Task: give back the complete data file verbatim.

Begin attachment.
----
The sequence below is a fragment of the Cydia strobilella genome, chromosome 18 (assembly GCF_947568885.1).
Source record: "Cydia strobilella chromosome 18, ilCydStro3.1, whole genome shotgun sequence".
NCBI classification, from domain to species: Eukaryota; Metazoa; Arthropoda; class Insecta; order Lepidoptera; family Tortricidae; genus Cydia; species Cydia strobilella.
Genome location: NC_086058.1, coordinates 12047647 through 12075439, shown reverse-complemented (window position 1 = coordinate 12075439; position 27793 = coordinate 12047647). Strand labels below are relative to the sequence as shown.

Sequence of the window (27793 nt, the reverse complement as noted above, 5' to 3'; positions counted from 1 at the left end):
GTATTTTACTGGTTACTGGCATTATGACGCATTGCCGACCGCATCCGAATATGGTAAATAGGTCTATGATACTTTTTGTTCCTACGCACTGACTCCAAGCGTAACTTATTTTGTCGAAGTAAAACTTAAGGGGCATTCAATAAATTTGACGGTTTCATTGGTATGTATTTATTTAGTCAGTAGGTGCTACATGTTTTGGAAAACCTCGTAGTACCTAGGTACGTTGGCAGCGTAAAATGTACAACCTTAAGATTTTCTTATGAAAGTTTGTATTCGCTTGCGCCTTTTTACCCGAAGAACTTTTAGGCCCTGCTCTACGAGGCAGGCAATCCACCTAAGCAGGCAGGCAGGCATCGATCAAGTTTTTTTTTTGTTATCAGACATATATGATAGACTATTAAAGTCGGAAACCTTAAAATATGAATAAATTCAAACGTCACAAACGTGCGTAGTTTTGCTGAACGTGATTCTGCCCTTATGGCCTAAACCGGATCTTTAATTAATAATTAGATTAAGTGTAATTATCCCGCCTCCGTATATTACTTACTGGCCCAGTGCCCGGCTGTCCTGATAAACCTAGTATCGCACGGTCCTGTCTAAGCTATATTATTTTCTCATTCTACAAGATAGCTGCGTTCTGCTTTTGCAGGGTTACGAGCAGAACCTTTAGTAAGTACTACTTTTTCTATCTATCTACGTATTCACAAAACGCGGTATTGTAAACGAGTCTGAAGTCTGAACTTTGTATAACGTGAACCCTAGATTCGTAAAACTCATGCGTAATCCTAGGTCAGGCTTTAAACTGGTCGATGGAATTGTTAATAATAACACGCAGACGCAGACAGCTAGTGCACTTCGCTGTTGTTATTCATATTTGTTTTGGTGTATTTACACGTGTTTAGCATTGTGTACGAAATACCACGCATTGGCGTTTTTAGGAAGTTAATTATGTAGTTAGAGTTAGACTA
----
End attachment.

The sequence below is a fragment of the Cydia strobilella genome, chromosome 18 (assembly GCF_947568885.1).
Source record: "Cydia strobilella chromosome 18, ilCydStro3.1, whole genome shotgun sequence".
NCBI classification, from domain to species: Eukaryota; Metazoa; Arthropoda; class Insecta; order Lepidoptera; family Tortricidae; genus Cydia; species Cydia strobilella.
Genome location: NC_086058.1, coordinates 12047647 through 12075439, shown reverse-complemented (window position 1 = coordinate 12075439; position 27793 = coordinate 12047647). Strand labels below are relative to the sequence as shown.

Sequence of the window (27793 nt, the reverse complement as noted above, 5' to 3'; positions counted from 1 at the left end):
GTATTTTACTGGTTACTGGCATTATGACGCATTGCCGACCGCATCCGAATATGGTAAATAGGTCTATGATACTTTTTGTTCCTACGCACTGACTCCAAGCGTAACTTATTTTGTCGAAGTAAAACTTAAGGGGCATTCAATAAATTTGACGGTTTCATTGGTATGTATTTATTTAGTCAGTAGGTGCTACATGTTTTGGAAAACCTCGTAGTACCTAGGTACGTTGGCAGCGTAAAATGTACAACCTTAAGATTTTCTTATGAAAGTTTGTATTCGCTTGCGCCTTTTTACCCGAAGAACTTTTAGGCCCTGCTCTACGAGGCAGGCAATCCACCTAAGCAGGCAGGCAGGCATCGATCAAGTTTTTTTTTTGTTATCAGACATATATGATAGACTATTAAAGTCGGAAACCTTAAAATATGAATAAATTCAAACGTCACAAACGTGCGTAGTTTTGCTGAACGTGATTCTGCCCTTATGGCCTAAACCGGATCTTTAATTAATAATTAGATTAAGTGTAATTATCCCGCCTCCGTATATTACTTACTGGCCCAGTGCCCGGCTGTCCTGATAAACCTAGTATCGCACGGTCCTGTCTAAGCTATATTATTTTCTCATTCTACAAGATAGCTGCGTTCTGCTTTTGCAGGGTTACGAGCAGAACCTTTAGTAAGTACTACTTTTTCTATCTATCTACGTATTCACAAAACGCGGTATTGTAAACGAGTCTGAAGTCTGAACTTTGTATAACGTGAACCCTAGATTCGTAAAACTCATGCGTAATCCTAGGTCAGGCTTTAAACTGGTCGATGGAATTGTTAATAATAACACGCAGACGCAGACAGCTAGTGCACTTCGCTGTTGTTATTCATATTTGTTTTGGTGTATTTACACGTGTTTAGCATTGTGTACGAAATACCACGCATTGGCGTTTTTAGGAAGTTAATTATGTAGTTAGAGTTAGACTA